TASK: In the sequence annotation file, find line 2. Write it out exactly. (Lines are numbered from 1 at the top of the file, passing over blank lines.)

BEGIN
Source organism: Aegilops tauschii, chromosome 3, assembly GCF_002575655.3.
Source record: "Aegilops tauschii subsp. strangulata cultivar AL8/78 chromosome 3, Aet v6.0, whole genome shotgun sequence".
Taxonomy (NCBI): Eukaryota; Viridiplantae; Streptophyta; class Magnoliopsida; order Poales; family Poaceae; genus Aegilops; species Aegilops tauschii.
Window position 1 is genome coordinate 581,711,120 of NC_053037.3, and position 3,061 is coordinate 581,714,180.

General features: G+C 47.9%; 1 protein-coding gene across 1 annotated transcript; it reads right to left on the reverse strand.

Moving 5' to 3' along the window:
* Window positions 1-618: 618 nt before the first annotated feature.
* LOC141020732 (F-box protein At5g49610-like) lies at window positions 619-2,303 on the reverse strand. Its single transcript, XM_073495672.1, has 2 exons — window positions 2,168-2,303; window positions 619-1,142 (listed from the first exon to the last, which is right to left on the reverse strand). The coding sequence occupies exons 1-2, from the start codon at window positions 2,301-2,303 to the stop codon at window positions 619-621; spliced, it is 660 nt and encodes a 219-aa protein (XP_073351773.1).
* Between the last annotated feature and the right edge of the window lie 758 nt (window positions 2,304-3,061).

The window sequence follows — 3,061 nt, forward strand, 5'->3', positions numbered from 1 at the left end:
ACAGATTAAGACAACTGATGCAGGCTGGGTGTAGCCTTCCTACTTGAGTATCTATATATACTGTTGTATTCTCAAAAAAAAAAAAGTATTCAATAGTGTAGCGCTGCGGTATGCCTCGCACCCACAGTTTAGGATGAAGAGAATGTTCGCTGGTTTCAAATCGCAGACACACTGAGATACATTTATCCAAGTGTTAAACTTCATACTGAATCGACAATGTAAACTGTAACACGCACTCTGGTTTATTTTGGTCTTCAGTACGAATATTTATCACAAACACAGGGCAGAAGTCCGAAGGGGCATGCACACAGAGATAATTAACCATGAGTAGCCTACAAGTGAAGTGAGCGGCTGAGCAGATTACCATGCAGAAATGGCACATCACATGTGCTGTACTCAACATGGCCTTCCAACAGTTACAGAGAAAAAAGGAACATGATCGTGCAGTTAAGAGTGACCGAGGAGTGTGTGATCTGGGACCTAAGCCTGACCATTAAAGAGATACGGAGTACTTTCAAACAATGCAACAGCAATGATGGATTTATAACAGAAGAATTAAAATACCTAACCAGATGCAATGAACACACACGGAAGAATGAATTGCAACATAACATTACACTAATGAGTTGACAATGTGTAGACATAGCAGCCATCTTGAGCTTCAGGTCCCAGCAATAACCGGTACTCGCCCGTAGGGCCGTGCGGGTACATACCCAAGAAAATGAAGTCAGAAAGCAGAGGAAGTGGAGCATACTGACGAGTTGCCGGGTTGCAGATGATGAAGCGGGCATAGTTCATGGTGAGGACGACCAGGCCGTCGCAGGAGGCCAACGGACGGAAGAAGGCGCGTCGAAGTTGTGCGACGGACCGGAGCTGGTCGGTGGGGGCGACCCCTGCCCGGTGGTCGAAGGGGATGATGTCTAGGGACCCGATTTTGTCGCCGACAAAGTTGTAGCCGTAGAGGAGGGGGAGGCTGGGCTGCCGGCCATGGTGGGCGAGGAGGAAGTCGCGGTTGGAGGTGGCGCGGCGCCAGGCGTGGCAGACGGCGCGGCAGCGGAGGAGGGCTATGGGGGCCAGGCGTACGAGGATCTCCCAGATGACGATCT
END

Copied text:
Source record: "Aegilops tauschii subsp. strangulata cultivar AL8/78 chromosome 3, Aet v6.0, whole genome shotgun sequence".